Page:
It’s a question I’ve been asked more frequently than I’d like to admit, so I thought I would share our reasons.
I first seriously considered founding a nonprofit while I was living in Seattle. During my deliberations, I chanced across the Iroquois story of The Three Sisters, which relates to the ancient practice of companion planting squash, corn, and beans in order to increase their yields.
Companion planting involves carefully controlling the spacing of seeds and the timing of their planting, so as to maximize their various physical and chemical compatibilities. Physically, the corn provides a vertical structure for the beans to climb, while the squash prevents sunlight from reaching the soil, thereby making it harder for weeds to compete. Chemically, the beans pull nitrogen from the air and store it in the soil, where the corn and the squash are able to utilize it.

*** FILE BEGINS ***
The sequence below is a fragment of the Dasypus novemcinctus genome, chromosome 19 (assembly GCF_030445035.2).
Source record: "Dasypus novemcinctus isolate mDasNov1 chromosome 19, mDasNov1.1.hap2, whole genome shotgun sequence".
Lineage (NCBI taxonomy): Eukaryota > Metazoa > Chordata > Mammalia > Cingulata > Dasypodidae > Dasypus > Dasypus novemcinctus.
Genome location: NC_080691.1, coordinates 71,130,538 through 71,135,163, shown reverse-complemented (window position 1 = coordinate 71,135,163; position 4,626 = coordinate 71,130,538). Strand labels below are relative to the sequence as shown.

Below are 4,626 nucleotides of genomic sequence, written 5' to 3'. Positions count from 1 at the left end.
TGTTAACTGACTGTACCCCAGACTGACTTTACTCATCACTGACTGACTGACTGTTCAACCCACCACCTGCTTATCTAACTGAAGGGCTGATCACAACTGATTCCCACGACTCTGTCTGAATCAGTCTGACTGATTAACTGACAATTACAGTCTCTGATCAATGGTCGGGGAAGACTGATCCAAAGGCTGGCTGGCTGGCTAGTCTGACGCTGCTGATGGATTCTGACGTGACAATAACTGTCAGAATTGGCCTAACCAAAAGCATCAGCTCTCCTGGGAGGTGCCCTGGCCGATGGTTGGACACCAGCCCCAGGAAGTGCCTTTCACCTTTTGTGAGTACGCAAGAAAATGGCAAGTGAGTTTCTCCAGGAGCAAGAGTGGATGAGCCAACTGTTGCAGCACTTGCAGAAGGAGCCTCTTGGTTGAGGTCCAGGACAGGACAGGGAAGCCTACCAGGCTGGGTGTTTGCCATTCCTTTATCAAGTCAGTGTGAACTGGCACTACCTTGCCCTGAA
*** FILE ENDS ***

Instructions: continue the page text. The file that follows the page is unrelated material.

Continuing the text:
As interesting as these biological insights may be, their philosophical implications were, for me, even more profound: with a little careful planning, these plants grow considerably better together than they do separately. After all, that is the function of human community as well: we organize ourselves into groups, in large part, because we believe we can build a better life together than on our own.
Inspired by this story, I reached out to a scholar of Iroquois languages, and he indicated that the Seneca people, who are one of the six Iroquois nations, refer to The Three Sisters in ceremonial speeches as Jöhéhgöh, which literally translates to “what we live on.” In order to make our name easier to spell, but still wanting to honor the story of The Three Sisters, we decided to name our organization Johego.
We hope that, with careful planning and hard work, our smartphone application will help us build stronger communities together.
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